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Indexing Hadoop: If it’s so simple, how come not everyone’s doing it?

Is Hadoop really the best thing since sliced bread? You’d probably get this idea, if you have been talking to any of the (proliferating) Hadoop advocates /  vendors. Hadoop and its expanding ecosystem are being touted as the ideal solution to any organization’s data management needs – and admittedly, for good reason.

Hadoop I/O. Source: JethroData

Hadoop I/O. Source: JethroData

Hadoop offers a number of clear advantages, the most obvious of which are cheap and scalable storage coupled with an infrastructure built to become the poor man’s parallel programming platform (although some would call that a contradiction in terms). But there are also a couple of things that are wrong about it*, the most prominent of which is its inability to do interactive querying and SQL. In this post we discuss some of the options to counter this drawback.

To be clear, we must note that Hadoop is basically a batch-oriented parallel processing system that was not designed to work interactively. And to add insult to injury, it does not support SQL either. Nothing surprising there too, as its storage system (HDFS) was not designed to support a relational db. So what is the fuss all about, and why are people trying to twist Hadoop’s arm (and theirs) to make it become something it was never meant to be? Hadoop offers a very attractive solution for storing all sorts of unstructured data for cheap, plus a framework to process that data also for cheap. As such, it did not take long for it to become established in many organisations.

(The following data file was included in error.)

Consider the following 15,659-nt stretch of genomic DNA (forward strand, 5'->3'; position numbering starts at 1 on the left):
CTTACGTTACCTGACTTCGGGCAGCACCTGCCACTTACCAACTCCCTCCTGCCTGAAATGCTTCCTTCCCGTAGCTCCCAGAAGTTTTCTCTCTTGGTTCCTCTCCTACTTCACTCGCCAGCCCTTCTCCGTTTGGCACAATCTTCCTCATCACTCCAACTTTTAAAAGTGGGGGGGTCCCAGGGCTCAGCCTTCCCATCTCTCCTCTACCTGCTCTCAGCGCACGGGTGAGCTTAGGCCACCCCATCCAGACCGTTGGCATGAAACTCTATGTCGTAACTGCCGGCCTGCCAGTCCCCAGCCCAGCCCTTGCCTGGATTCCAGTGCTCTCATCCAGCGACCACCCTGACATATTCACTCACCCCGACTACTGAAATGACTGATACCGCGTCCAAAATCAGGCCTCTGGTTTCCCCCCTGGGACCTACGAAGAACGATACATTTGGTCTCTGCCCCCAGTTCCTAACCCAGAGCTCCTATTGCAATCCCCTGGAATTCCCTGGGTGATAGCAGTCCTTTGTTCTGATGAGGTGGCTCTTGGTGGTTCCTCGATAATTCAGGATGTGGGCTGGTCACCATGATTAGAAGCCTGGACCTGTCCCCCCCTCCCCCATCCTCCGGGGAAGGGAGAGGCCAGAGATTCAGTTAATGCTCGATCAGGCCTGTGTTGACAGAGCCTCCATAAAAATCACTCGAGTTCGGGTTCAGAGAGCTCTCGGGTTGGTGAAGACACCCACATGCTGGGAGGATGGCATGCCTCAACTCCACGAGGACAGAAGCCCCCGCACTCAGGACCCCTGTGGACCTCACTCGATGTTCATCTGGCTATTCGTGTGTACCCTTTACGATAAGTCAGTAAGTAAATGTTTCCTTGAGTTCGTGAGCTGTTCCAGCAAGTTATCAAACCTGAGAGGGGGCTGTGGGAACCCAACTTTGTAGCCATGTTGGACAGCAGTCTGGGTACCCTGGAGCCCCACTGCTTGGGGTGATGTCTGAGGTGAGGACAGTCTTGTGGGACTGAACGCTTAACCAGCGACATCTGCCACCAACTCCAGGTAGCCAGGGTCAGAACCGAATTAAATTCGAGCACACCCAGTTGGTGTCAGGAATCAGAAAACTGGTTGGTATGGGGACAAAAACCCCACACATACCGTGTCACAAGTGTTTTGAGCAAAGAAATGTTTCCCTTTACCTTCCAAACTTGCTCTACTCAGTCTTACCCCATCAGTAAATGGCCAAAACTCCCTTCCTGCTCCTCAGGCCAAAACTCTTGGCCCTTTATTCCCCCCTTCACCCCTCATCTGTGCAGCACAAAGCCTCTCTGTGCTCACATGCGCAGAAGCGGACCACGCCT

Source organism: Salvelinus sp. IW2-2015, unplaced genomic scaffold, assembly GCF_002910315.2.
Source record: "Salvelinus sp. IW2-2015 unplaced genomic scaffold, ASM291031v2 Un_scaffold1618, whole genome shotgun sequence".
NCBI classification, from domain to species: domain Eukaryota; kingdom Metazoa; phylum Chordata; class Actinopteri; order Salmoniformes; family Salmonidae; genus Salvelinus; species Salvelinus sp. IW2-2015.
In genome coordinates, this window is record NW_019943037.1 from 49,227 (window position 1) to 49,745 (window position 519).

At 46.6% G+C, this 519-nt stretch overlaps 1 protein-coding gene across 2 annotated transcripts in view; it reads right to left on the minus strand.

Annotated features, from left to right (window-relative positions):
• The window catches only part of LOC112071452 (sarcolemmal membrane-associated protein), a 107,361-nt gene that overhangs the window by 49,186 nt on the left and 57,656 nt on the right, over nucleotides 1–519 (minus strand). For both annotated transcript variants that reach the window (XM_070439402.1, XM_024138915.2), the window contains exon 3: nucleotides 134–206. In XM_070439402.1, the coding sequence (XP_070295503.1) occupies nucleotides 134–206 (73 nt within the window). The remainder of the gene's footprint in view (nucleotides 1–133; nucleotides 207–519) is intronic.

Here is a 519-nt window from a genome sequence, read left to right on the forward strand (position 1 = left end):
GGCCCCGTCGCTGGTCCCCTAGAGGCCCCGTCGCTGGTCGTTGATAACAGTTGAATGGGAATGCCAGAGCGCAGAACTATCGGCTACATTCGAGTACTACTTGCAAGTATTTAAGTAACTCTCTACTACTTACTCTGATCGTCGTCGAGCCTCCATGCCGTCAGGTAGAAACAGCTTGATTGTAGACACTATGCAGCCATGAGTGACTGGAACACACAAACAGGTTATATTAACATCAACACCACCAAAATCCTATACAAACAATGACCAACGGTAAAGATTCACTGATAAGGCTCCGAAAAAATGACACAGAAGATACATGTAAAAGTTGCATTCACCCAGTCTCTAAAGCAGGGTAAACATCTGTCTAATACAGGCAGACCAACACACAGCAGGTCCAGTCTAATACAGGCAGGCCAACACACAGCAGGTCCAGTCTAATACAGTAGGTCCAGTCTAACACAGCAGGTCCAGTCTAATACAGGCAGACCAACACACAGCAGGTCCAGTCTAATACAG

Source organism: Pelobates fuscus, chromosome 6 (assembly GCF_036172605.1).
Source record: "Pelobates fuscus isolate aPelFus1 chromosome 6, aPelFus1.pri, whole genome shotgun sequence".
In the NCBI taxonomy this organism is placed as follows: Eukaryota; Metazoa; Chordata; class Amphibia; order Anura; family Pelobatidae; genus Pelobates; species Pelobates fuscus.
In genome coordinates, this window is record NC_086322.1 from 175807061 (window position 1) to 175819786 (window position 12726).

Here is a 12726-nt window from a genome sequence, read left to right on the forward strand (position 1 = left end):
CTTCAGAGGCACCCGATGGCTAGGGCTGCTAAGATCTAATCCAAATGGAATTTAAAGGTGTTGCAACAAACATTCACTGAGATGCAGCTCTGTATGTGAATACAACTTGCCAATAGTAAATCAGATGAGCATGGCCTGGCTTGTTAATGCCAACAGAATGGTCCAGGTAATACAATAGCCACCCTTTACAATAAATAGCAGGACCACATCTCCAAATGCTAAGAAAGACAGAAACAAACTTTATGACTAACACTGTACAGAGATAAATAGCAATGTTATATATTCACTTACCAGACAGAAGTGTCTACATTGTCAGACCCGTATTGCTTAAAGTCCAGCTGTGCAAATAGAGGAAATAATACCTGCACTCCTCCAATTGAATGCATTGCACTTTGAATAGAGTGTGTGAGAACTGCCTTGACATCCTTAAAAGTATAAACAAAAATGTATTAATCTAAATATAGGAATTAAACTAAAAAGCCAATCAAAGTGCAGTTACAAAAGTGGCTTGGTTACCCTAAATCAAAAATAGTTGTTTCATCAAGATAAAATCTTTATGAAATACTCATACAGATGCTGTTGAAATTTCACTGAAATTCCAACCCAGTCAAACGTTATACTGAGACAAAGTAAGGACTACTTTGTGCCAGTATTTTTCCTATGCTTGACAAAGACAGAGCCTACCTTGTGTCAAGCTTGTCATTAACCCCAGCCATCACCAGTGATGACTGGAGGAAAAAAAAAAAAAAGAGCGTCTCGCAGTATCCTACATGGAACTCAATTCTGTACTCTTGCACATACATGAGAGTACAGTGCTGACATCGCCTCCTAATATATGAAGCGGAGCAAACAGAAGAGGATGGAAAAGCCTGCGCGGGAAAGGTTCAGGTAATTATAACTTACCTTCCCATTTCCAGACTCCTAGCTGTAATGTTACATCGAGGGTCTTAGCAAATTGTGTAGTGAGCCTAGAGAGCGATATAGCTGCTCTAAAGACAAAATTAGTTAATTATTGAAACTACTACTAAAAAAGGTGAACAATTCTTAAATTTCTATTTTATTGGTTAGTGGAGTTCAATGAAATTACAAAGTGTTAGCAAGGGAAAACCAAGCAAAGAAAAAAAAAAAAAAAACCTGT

What was the next logical step? As data started being accumulated in Hadoop deployments (thus becoming the de-facto data hub of the organisation), the need to answer questions on that data became pronounced. As Hadoop was not designed to do this, at least in an interactive way, some approaches were developed to deal with that need. One approach was to ETL data stored in Hadoop to a structured schema / format, offload it to a (relational, typically) db and do all the querying there. This works, and lets analysts and developers use all the tools they are familiar with on top of relational dbs (SQL and BI / Visualisation suites), but is cumbersome and resource-intensive to build and maintain. Is there a better way?

Enter SQL-on-Hadoop. It’s a reasonable (albeit brave) approach to take: instead of the cumbesome ETL process, a number of vendors have embarked on an effort to inject SQL capabilities to Hadoop. After all, if the mountain won’t come to Muhammad, then Muhammad must go to the mountain. This is a very lively and crowded space, as the benefits of this effort will be substantial. Of course it is suffering from a number of growing pains, some of which having to with FUD, some of which with the fact that as this is a new space the rules of the game are not quite clear yet in terms of how to measure and compare performance, some of which having to do with the nature of this game.

Source: Joseph Turian-Gigaom, Sector RoadMap: SQL-on-Hadoop platforms in 2013

What most SQL-on-Hadoop vendors are really doing is using the MapReduce infrastructure to run batch jobs that do a full scan of the data every time in order to answer queries. Because Hadoop is so good at this, and because of the engineering vigour and resources that the vendors are putting into this, this actually works, and it’s even getting to the point where some claim it works just as good as a relational db. This is pretty impressive, considering how inefficient this approach can be. To use the library metaphor, this is the equivalent of hiring a 1000 librarians and keeping them around so that you can send them all off to look for books by scanning the library each time (blunt metaphor, but you get the point). So, again: is there a better way?